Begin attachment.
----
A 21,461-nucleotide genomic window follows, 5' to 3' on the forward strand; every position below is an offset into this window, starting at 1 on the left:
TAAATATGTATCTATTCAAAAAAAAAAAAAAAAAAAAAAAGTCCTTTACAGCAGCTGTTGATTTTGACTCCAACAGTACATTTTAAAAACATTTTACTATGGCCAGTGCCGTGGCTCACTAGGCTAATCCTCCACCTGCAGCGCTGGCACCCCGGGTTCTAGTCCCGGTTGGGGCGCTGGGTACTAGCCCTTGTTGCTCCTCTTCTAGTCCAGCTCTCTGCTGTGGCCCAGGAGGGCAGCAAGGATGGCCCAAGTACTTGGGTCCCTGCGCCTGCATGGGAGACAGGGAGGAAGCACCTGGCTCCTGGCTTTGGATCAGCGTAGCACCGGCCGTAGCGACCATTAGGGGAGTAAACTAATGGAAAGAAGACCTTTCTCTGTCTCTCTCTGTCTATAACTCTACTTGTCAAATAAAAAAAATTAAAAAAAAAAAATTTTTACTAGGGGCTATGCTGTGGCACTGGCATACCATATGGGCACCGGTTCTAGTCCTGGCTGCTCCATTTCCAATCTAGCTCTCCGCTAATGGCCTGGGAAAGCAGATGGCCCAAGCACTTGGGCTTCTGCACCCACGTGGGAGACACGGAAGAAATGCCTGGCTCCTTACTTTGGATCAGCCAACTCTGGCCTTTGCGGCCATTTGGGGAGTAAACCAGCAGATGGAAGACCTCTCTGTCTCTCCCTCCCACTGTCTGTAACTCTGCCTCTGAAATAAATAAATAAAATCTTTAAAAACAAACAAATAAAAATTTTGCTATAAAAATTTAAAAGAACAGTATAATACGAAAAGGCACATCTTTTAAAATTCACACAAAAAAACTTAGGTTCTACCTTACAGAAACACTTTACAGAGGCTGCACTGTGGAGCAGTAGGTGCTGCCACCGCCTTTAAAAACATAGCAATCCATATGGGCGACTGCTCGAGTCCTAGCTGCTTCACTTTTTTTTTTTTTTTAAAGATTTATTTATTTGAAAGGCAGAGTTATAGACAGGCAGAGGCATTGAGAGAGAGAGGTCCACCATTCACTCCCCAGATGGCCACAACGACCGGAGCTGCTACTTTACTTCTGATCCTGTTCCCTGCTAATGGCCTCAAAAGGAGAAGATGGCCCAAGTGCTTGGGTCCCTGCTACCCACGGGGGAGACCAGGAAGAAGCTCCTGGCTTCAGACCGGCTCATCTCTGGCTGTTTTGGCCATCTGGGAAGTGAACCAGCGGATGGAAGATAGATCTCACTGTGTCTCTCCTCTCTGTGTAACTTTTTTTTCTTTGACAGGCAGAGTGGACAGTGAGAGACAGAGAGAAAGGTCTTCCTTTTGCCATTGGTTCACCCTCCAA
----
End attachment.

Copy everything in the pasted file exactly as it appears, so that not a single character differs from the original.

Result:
A 21,461-nucleotide genomic window follows, 5' to 3' on the forward strand; every position below is an offset into this window, starting at 1 on the left:
TAAATATGTATCTATTCAAAAAAAAAAAAAAAAAAAAAAAGTCCTTTACAGCAGCTGTTGATTTTGACTCCAACAGTACATTTTAAAAACATTTTACTATGGCCAGTGCCGTGGCTCACTAGGCTAATCCTCCACCTGCAGCGCTGGCACCCCGGGTTCTAGTCCCGGTTGGGGCGCTGGGTACTAGCCCTTGTTGCTCCTCTTCTAGTCCAGCTCTCTGCTGTGGCCCAGGAGGGCAGCAAGGATGGCCCAAGTACTTGGGTCCCTGCGCCTGCATGGGAGACAGGGAGGAAGCACCTGGCTCCTGGCTTTGGATCAGCGTAGCACCGGCCGTAGCGACCATTAGGGGAGTAAACTAATGGAAAGAAGACCTTTCTCTGTCTCTCTCTGTCTATAACTCTACTTGTCAAATAAAAAAAATTAAAAAAAAAAAATTTTTACTAGGGGCTATGCTGTGGCACTGGCATACCATATGGGCACCGGTTCTAGTCCTGGCTGCTCCATTTCCAATCTAGCTCTCCGCTAATGGCCTGGGAAAGCAGATGGCCCAAGCACTTGGGCTTCTGCACCCACGTGGGAGACACGGAAGAAATGCCTGGCTCCTTACTTTGGATCAGCCAACTCTGGCCTTTGCGGCCATTTGGGGAGTAAACCAGCAGATGGAAGACCTCTCTGTCTCTCCCTCCCACTGTCTGTAACTCTGCCTCTGAAATAAATAAATAAAATCTTTAAAAACAAACAAATAAAAATTTTGCTATAAAAATTTAAAAGAACAGTATAATACGAAAAGGCACATCTTTTAAAATTCACACAAAAAAACTTAGGTTCTACCTTACAGAAACACTTTACAGAGGCTGCACTGTGGAGCAGTAGGTGCTGCCACCGCCTTTAAAAACATAGCAATCCATATGGGCGACTGCTCGAGTCCTAGCTGCTTCACTTTTTTTTTTTTTTTAAAGATTTATTTATTTGAAAGGCAGAGTTATAGACAGGCAGAGGCATTGAGAGAGAGAGGTCCACCATTCACTCCCCAGATGGCCACAACGACCGGAGCTGCTACTTTACTTCTGATCCTGTTCCCTGCTAATGGCCTCAAAAGGAGAAGATGGCCCAAGTGCTTGGGTCCCTGCTACCCACGGGGGAGACCAGGAAGAAGCTCCTGGCTTCAGACCGGCTCATCTCTGGCTGTTTTGGCCATCTGGGAAGTGAACCAGCGGATGGAAGATAGATCTCACTGTGTCTCTCCTCTCTGTGTAACTTTTTTTTCTTTGACAGGCAGAGTGGACAGTGAGAGACAGAGAGAAAGGTCTTCCTTTTGCCATTGGTTCACCCTCCAA